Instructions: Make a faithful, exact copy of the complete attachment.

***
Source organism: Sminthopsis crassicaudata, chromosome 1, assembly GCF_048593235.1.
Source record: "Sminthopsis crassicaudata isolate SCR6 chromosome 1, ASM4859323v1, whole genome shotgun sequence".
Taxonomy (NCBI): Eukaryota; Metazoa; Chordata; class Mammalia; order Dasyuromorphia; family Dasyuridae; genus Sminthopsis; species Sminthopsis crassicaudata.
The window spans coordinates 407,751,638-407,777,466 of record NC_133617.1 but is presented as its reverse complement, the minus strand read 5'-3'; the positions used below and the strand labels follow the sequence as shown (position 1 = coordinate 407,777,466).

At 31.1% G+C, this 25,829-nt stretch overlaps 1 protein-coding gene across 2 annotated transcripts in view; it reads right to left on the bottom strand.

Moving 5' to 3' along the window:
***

Source organism: Sminthopsis crassicaudata, chromosome 1, assembly GCF_048593235.1.
Source record: "Sminthopsis crassicaudata isolate SCR6 chromosome 1, ASM4859323v1, whole genome shotgun sequence".
Taxonomy (NCBI): Eukaryota; Metazoa; Chordata; class Mammalia; order Dasyuromorphia; family Dasyuridae; genus Sminthopsis; species Sminthopsis crassicaudata.
The window spans coordinates 407,751,638-407,777,466 of record NC_133617.1 but is presented as its reverse complement, the minus strand read 5'-3'; the positions used below and the strand labels follow the sequence as shown (position 1 = coordinate 407,777,466).

At 31.1% G+C, this 25,829-nt stretch overlaps 1 protein-coding gene across 2 annotated transcripts in view; it reads right to left on the bottom strand.

Moving 5' to 3' along the window: